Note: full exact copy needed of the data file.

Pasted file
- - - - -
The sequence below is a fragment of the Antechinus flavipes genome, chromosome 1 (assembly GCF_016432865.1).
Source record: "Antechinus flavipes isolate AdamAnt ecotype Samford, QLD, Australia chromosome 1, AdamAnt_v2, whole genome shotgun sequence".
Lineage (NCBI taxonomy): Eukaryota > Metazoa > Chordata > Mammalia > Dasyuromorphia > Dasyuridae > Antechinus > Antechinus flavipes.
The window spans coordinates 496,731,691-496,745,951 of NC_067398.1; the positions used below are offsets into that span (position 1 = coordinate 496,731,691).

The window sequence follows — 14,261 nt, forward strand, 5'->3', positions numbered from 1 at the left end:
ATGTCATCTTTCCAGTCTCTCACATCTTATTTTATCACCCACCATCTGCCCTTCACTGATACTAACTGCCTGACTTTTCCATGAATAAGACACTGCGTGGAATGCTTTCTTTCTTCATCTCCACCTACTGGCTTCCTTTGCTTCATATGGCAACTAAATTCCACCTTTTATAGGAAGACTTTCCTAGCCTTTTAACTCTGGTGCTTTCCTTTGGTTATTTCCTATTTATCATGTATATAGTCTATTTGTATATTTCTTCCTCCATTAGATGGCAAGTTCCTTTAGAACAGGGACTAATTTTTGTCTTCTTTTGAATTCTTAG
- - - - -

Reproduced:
The sequence below is a fragment of the Antechinus flavipes genome, chromosome 1 (assembly GCF_016432865.1).
Source record: "Antechinus flavipes isolate AdamAnt ecotype Samford, QLD, Australia chromosome 1, AdamAnt_v2, whole genome shotgun sequence".
Lineage (NCBI taxonomy): Eukaryota > Metazoa > Chordata > Mammalia > Dasyuromorphia > Dasyuridae > Antechinus > Antechinus flavipes.
The window spans coordinates 496,731,691-496,745,951 of NC_067398.1; the positions used below are offsets into that span (position 1 = coordinate 496,731,691).

The window sequence follows — 14,261 nt, forward strand, 5'->3', positions numbered from 1 at the left end:
ATGTCATCTTTCCAGTCTCTCACATCTTATTTTATCACCCACCATCTGCCCTTCACTGATACTAACTGCCTGACTTTTCCATGAATAAGACACTGCGTGGAATGCTTTCTTTCTTCATCTCCACCTACTGGCTTCCTTTGCTTCATATGGCAACTAAATTCCACCTTTTATAGGAAGACTTTCCTAGCCTTTTAACTCTGGTGCTTTCCTTTGGTTATTTCCTATTTATCATGTATATAGTCTATTTGTATATTTCTTCCTCCATTAGATGGCAAGTTCCTTTAGAACAGGGACTAATTTTTGTCTTCTTTTGAATTCTTAG